Phagocyte-derived reactive oxygen species as suppressors of inflammatory disease.код для вставкиСкачать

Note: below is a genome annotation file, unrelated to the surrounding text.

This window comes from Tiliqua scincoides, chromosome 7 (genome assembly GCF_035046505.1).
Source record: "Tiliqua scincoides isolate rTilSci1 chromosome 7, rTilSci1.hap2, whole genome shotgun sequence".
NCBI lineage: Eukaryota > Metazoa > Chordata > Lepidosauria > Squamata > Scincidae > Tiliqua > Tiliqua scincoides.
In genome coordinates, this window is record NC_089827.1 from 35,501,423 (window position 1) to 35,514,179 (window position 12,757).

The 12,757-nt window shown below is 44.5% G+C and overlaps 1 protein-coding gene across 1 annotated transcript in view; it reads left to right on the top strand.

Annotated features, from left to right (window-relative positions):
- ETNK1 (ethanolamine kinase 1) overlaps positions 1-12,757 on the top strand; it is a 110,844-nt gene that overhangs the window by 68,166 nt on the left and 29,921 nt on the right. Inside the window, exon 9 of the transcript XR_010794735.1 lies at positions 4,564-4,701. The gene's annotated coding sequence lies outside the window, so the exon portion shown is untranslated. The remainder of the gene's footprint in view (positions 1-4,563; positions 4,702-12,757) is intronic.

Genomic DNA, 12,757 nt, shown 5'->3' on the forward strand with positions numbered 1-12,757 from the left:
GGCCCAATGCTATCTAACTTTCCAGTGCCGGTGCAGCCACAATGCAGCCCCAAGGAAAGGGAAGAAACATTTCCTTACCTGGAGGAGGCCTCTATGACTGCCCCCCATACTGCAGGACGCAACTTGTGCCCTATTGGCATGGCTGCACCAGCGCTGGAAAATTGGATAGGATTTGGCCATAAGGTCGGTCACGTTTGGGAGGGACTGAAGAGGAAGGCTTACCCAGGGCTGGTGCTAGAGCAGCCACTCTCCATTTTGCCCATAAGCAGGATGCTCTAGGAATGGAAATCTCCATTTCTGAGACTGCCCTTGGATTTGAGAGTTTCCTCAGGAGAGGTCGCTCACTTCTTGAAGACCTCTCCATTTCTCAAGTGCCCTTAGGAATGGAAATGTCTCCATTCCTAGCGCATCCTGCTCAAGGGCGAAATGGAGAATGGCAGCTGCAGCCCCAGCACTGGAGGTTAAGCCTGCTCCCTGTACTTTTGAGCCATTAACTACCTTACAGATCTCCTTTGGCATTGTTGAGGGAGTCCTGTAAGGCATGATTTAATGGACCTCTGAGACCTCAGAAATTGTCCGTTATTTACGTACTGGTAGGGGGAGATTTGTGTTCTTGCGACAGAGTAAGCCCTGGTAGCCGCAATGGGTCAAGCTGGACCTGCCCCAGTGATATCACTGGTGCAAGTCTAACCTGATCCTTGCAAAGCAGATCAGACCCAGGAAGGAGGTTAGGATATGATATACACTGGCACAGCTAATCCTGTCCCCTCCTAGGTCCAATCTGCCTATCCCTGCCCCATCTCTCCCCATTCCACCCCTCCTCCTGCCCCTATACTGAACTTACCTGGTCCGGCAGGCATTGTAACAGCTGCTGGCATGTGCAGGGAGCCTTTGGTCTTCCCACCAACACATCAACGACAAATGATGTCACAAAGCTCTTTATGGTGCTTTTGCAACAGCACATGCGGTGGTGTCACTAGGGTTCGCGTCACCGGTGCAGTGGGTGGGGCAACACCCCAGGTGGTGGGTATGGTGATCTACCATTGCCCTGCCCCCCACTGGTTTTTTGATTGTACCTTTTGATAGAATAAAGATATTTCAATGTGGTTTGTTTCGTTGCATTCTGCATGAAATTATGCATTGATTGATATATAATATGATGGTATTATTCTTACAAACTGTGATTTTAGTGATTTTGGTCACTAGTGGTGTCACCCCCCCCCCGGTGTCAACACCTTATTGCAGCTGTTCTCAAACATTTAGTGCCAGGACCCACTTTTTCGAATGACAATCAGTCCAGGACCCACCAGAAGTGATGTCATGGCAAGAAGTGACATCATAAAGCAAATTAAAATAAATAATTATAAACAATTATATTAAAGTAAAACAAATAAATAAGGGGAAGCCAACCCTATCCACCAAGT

ARTHRITIS & RHEUMATISM Vol. 58, No. 10, October 2008, pp 2931–2935 DOI 10.1002/art.23941 © 2008, American College of Rheumatology EDITORIAL Phagocyte-Derived Reactive Oxygen Species as Suppressors of Inflammatory Disease Lena Björkman, Claes Dahlgren, Anna Karlsson, Kelly L. Brown, and Johan Bylund important not only in terms of the quantity of radical produced, but also in terms of where the production is localized. Neutrophils are phagocytic leukocytes that are central for host defense and for rapid eradication of infecting pathogens. These cells are armed with a variety of potent antimicrobial systems, including the NADPH oxidase that is capable of generating vast amounts of reactive oxygen species (ROS) during the so-called respiratory burst. In addition to playing a vital role in microbial killing, ROS have long been considered important culprits of inflammatory tissue damage. The finding by Ferguson et al, which is reported in this issue of Arthritis & Rheumatism (1), that neutrophils from patients with the autoinflammatory SAPHO syndrome (synovitis, acne, pustulosis, hyperostosis, and osteitis) have a specific defect in intracellular ROS production, is as interesting as it is intriguing; it indicates that decreased ROS production may play a role in the development of this inflammatory disorder. The finding is consistent with several recent reports describing how absent or compromised phagocytic ROS production confers a state of hyperinflammation instead of resulting in a milder inflammatory response, as would have been expected based on existing dogma. We may thus have arrived at a point of reconsideration regarding the role of ROS in inflammatory disease; the previous “bad guys” accused of harming innocent bystanders may in some instances be the “good guys” capable of dampening inflammatory responses and in this way limiting the extent of tissue damage. Ultimately, it may be vitally Phagocyte-derived ROS in inflammation One major function of the respiratory burst became obvious when the defect leading to the syndrome called fatal granulomatous disease of childhood (now known as chronic granulomatous disease [CGD]) was identified in the 1950s (for review, see ref. 2). This rare disease stems from defects in the genes encoding subunits of phagocyte NADPH oxidase (phox) (Figure 1), resulting in phagocytes incapable of ROS production. The disease was originally named to depict the syndrome of recurrent life-threatening infections often combined with the development of sterile granuloma in hollow organs, and only later was this condition demonstrated to be associated with a lack of ROS production during phagocytosis. Since then, there has been a broad, rigid consensus that the ROS formed by phagocytes during the respiratory burst are required to eradicate pathogenic microbes but may also cause “collateral damage” to surrounding cells and tissues. An overproduction of ROS would, according to this hypothesis, contribute to the tissue-destructing activities associated with various inflammatory disease states. This idea has been hard to reconcile with the fact that CGD is often associated with hyperinflammatory syndromes that are remarkably similar to idiopathic inflammatory diseases (2,3). Despite these overt inflammatory phenotypes in CGD, a potential link between radicals and inflammation has been disregarded in favor of the assumption that the inflammatory disorders in CGD result from persistent underlying infections by nonculturable microorganisms rather than from the immunodeficiency itself. The possibility that low-grade infections drive the inflammatory disease becomes less compelling with increasing evidence that ROS have roles in metabolism, cell death, apoptosis, induction of Supported by the Swedish Medical Research Council, the King Gustaf V Memorial Foundation, the Fredrik and Ingrid Thuring Foundation, the Wenner-Gren Foundations, the Swedish Society for Medicine, and the Swedish State under the LUA/ALF agreement. Lena Björkman, MD, Claes Dahlgren, PhD, Anna Karlsson, PhD, Kelly L. Brown, PhD, Johan Bylund, PhD: University of Gothenburg, Gothenburg, Sweden. Address correspondence and reprint requests to Johan Bylund, PhD, Phagocyte Research Laboratory, Department of Rheumatology and Inflammation Research, University of Gothenburg, Guldhedsgatan 10, S-413 46 Gothenburg, Sweden. E-mail: johan. firstname.lastname@example.org. Submitted for publication June 3, 2008; accepted in revised form June 27, 2008. 2931 2932 BJÖRKMAN ET AL Figure 1. Phagocyte NADPH oxidase and its activation. NADPH oxidase consists of 2 membrane-bound subunits (cytochrome b) present in the plasma membrane and in the membranes of the specific granules, as well as at least 3 cytosolic components. Activation of NADPH oxidase occurs by translocation of the cytosolic components to the cytochrome b. An electron from cytoplasmic NADPH is ferried across the membrane, resulting in the formation of superoxide. In response to, for example, stimulation with phorbol myristate acetate, activation occurs both at the plasma membrane, resulting in extracellular release of reactive oxygen species (ROS), and at an intracellular location. The exact nature of this intracellular location is not yet established, but in order to give rise to an intracellular chemiluminescence (CL) reaction, the ROS need access to myeloperoxidase (MPO) that is stored in azurophil granules. Colocalization of ROS and MPO is probably a result of a fusion event involving both specific and azurophil granules. Details on the chemiluminescence techniques used for the detection of ROS generated at different sites are provided in ref. 13. HRP ⫽ horseradish peroxidase; SOD ⫽ superoxide dismutase. host defense genes, oxidative signaling, and the regulation of inflammation (4). Nevertheless, it has been difficult to conclusively determine—and demonstrate— whether ROS-deficient cells drive the development of inflammatory diseases or whether repeated infections that are slow to resolve in CGD patients are the catalyst for the inflammatory disease. The study by Ferguson et al, showing markedly decreased production of ROS specifically in intracellular compartments (discussed below), seems to favor the former possibility (that ROSdeficient cells drive inflammatory disease), since the patients with SAPHO syndrome had no history of recurrent infections (1). Inherent antiinflammatory roles of ROS are consistent with several in vivo studies. For example, rodents with a polymorphism in the Ncf1 gene (encoding the cytosolic oxidase component p47phox) (Figure 1) leading to phagocytes with decreased capacity to produce ROS are more susceptible to the development of autoimmune inflammatory diseases (e.g., arthritis) (for review, see ref. 5). The proposed mechanism for protection of wild-type animals is that ROS released from phagocytes decrease the levels of surface thiol groups on neighboring lymphocytes and thereby inhibit the activity of arthritogenic T cells (5). Another mechanism was recently suggested to explain exaggerated inflammatory responses of CGD (p47phox-knockout) mice, where superoxide was shown to be crucial for normal tryptophan metabolism. A dysfunctional tryptophan conversion in the absence of ROS was shown to result in unrestrained activity of interleukin-17–producing T cells together with decreased activity of regulatory T cells (6). Such complex immunologic mechanisms may also partly explain why CGD (gp91phox-knockout) mice are susceptible to severe, T cell–dependent (collageninduced) arthritis (7) and persistent, severe, sterile hyperinflammation and tissue necrosis (8). We and others have reported that isolated leukocytes from CGD pa- EDITORIAL tients (and mice) produce more proinflammatory mediators (chemokines and cytokines) than ROS-competent cells in vitro (9,10). These cells could be viewed as intrinsically hyperinflammatory, and the effect would thus be independent of the production of extracellular ROS as a means of decreasing T cell activity. Thus, there is in vivo as well as in vitro evidence that ROS can limit inflammatory responses in several ways. Several distinct mechanisms probably account for this, both where the ROS function as signaling molecules between neighboring immune cells and where they act directly on gene expression and/or metabolism of a given cell. It is known, although often overlooked, that the oxidant–antioxidant balance influences immune cell function (for review, see ref. 4). It has been noted that signal transduction pathways and gene transcription are sensitive to cellular redox states. Zinc-finger coordination, for example, is a redox-sensitive cellular event. Since many transcription factors and RNA-(de)stabilizing proteins contain zinc-finger domains, DNA binding, transcription, and messenger RNA stabilization are subject to change with alterations in the cellular redox states. Indeed, several important transcription factors are known to be redox sensitive (11). Redox states can also alter protein oxidation. In particular, this has been shown to alter the activity of redox-sensitive phosphotyrosine kinases. Exactly how ROS (generated in fused granules or elsewhere; see below) would interact with, or even gain access to, the various signaling components in the cytoplasm/nucleus remains to be determined. Hence, redox-sensitive signal transduction is an area that warrants future investigation. Given the scarcity of individuals with a deficiency in ROS production, it is reasonable to use chemical inhibitors of NADPH oxidase to produce ROS-deficient cells. However, it should be noted that these inhibitors often have nonspecific (NADPH oxidase–independent) side effects and are inaccurate models for cells that are naturally deficient in radicals (10). The use of chemical NADPH oxidase inhibitors with nonspecific side effects is likely to explain many of the contradictory results regarding the role(s) of ROS in cellular processes (12). The patients with SAPHO syndrome investigated by Ferguson and coworkers (1) did not completely lack intracellular ROS production, and it is worth noting that small differences in the levels of ROS may have a noticeable impact on cellular function and biologic phenotype. This is illustrated by the fact that inflammatory manifestations of CGD are more commonly seen in the X-linked form (gp91phox deficiency), in which patients’ phagocytes completely lack ROS production, than 2933 in the autosomal-recessive form (most often p47phox deficiency) (3), in which cells are able to produce minute, but detectable, levels of ROS (13). In addition, female carriers of X-linked CGD, whose phagocyte populations represent a mosaic of normal and ROSdeficient cells, have a higher incidence of discoid lupus, an autoimmune disease of the rheumatic family, compared with the general population (3). It should also be mentioned that even in CGD patients with identical genetic defects, the inflammatory disease is clinically heterogeneous, thereby pointing to other factors, perhaps genetic (polymorphisms) or environmental, that may be important in the progression and severity of inflammatory conditions in both CGD and SAPHO syndrome. The link between reduced/absent ROS production and defective microbial killing by neutrophils has been the main focus of research on phagocyte-derived ROS for many years. More recent evidence, including the report by Ferguson et al, challenges conventional thinking on the role(s) of radicals. Today we are in the middle of a paradigm shift, with increasing evidence pointing to the fact that ROS limit the inflammatory response, thus curbing the extent of inflammatory tissue damage and the development of inflammatory disorders. Like many elements of the immune and inflammatory response, ROS appear to be a double-edged sword, contributing directly to tissue damage, yet clearly capable of suppressing the development of inflammatory diseases. Many of the suggested regulatory functions of ROS involve modification of extracellular (or membranebound) proteins/peptides, which may be the easiest way to visualize extracellular ROS released from phagocytes as having an influence on cellular and biologic processes. Interestingly, added scavengers, such as superoxide dismutase (SOD) (which dismutates superoxide to H2O2) or catalase (which removes H2O2), which are known to decrease the severity of inflammatory conditions such as arthritis (for review, see ref. 14), are not cell permeable. Thus, the roles of ROS in inflammation probably differ depending not only on the levels of ROS produced, but also on where the ROS are generated. The report by Ferguson et al (1) correlates the intracellular production of radicals with the incidence of inflammatory disease. Intracellular ROS production has long been synonymous with intraphagosomal production (i.e., ROS being produced inside the phagosomal compartment after uptake of a prey). However, many phagocytes have the ability to generate ROS in the absence of a particulate prey (i.e., in an intracellular compartment distinct from the phagosome) (15). The details are 2934 gradually becoming clearer regarding this activity and the cellular compartment in which it occurs. Production and detection of intracellular ROS Phagocyte NADPH oxidase consists of 2 membranebound components (comprising the cytochrome b) and at least 3 cytosolic components (Figure 1). In the resting neutrophil, a minor fraction of cytochrome b is localized in the plasma membrane, while the major part is found in membranes of intracellular organelles, mainly the specific granules (16). Upon cell activation, the cytosolic proteins translocate to the membrane-bound cytochrome b, and a functional multicomponent electrontransfer system is formed that reduces molecular oxygen to superoxide anion at the expense of cytosolic NADPH (Figure 1). This activation can take place either at the plasma membrane, leading to release of oxygen radicals to the extracellular environment, or at intracellular membranes, leading to ROS formation in intracellular compartments. Neutrophil NADPH oxidase can be activated in response to a number of physiologic and synthetic agonists, and the nature of the cell-activating agent determines where in the cell the NADPH oxidase is activated (i.e., in the plasma membrane or in intracellular membranes). Signaling through chemoattractant receptors, for example, mainly activates the plasma membrane–localized NADPH oxidase that releases ROS extracellularly, while engulfment of a particulate prey primarily generates ROS within the phagosome. It is, however, becoming increasingly clear that a substantial part of the oxidants produced by activated neutrophils are generated at an intracellular site distinct from the phagosome; activation of CR3 on the neutrophil surface is one example of physiologic stimulation that can result in intracellular ROS production in the absence of phagosome formation (15). In cell-free systems, NADPH oxidase assembly and activation can take place on specific granule membranes, but the precise compartment in the intact cell where intracellular (nonphagosomal) activation takes place has yet to be defined. A number of techniques are used to determine cellular ROS production in/from neutrophils (and other cells) (13). The chemiluminescence technique used by Ferguson et al (1) to specifically detect intracellular respiratory burst activity uses a membrane-permeable detector molecule, luminol, which is excited by ROS and emits light when returning to its ground state. To specifically detect intracellular ROS, luminol is combined with SOD and catalase, both of which are unable BJÖRKMAN ET AL to cross biologic membranes and will therefore consume the extracellular radicals (13). The intracellular luminolamplified chemiluminescence reaction in neutrophils is highly dependent on the participation of myeloperoxidase (MPO) that is stored in another granule type, the azurophil granules. Theoretically, ROS generated in specific granules could reach MPO in the azurophil granules by diffusion. However, it is more reasonable to assume that the ROS reach the MPO-containing compartment through fusion between the 2 granule types involved, a process that would bring the 2 entities required for the chemiluminescence reaction (superoxide anion and MPO) into the same compartment (15) (Figure 1). The fusion hypothesis gains support from the facts that a similar process occurs during eosinophil activation (17) and that the intracellular chemiluminescence reaction can be selectively inhibited without alterations in either intracellular NADPH oxidase activity (as measured by an alternative, peroxidase-independent technique) or MPO activity (Karlsson A: unpublished observations). Ferguson et al report normal MPO activity as well as normal amounts and sizes of 4 NADPH components in the phagocytes from their subjects (1), and it is tempting to speculate that the decreased intracellular ROS production could be due to dysfunctional intracellular fusion processes. Ferguson et al launch the hypothesis that the SAPHO syndrome is a genetic disorder resulting in aberrant intracellular ROS production while the extracellular production is intact (i.e., that the 2 pools of NADPH oxidase are affected differently) (1). The intracellular signals that induce NADPH oxidase activation are far from defined. However, the differences between the patterns of extracellular and intracellular production of ROS induced by different stimuli indicate a diversity in the regulating pathways to the 2 pools of NADPH oxidase, and studies of dependencies for intracellular calcium fluxes between the 2 pools support such a scenario (18). Further, the use of signal transduction inhibitors has revealed that activation of the intracellular NADPH oxidase pool by phorbol myristate acetate (a stimulus used by Ferguson et al) is dependent on phosphatidylinositol 3-kinase (PI 3-kinase) activation, while activation of the plasma membrane–localized pool is not, and that different protein kinase C isozymes (upstream of PI 3-kinase) appear to take part in the 2 signal transduction pathways (15). Consequently, a molecular explanation for the SAPHO syndrome may hypothetically be sought among the signal transduction molecules responsible for activation of NADPH oxidase EDITORIAL 2935 in intracellular membranes or, as suggested above, among those leading to intracellular granule fusion. Conclusion The neutrophil respiratory burst has long been considered to be of main importance for the generation of ROS inside the phagosome, where it promotes the killing of microbes, or for the release of extracellular ROS mainly thought to contribute to tissue damage. However, intracellular ROS production often occurs in the absence of phagosome formation through a process that most likely involves fusion events of at least 2 types of distinct granules. In addition, ROS may act as essential signaling molecules with the capacity to affect a variety of cellular processes of importance for immune regulation. The scientific community is gradually opening up to the somewhat counterintuitive idea that ROS may actually curb inflammatory responses. The article by Ferguson et al (1) could be an important contribution to our understanding of the exaggerated inflammatory responses following diminished or absent ROS production. We hope that future research will determine exactly how (and where!) oxygen radicals dampen inflammatory processes, but clearly, the old view of ROS merely as antimicrobials and mediators of tissue damage is about to change. REFERENCES 1. Ferguson PJ, Lokuta MA, El-Shanti HI, Muhle L, Bing X, Huttenlocher A. Neutrophil dysfunction in a family with a SAPHO syndrome–like phenotype. Arthritis Rheum 2008;58:3264–9. 2. Assari T. Chronic granulomatous disease; fundamental stages in our understanding of CGD [review]. Med Immunol 2006;5:4. 3. Winkelstein JA, Marino MC, Johnston RB Jr, Boyle J, Curnutte J, Gallin JI, et al. 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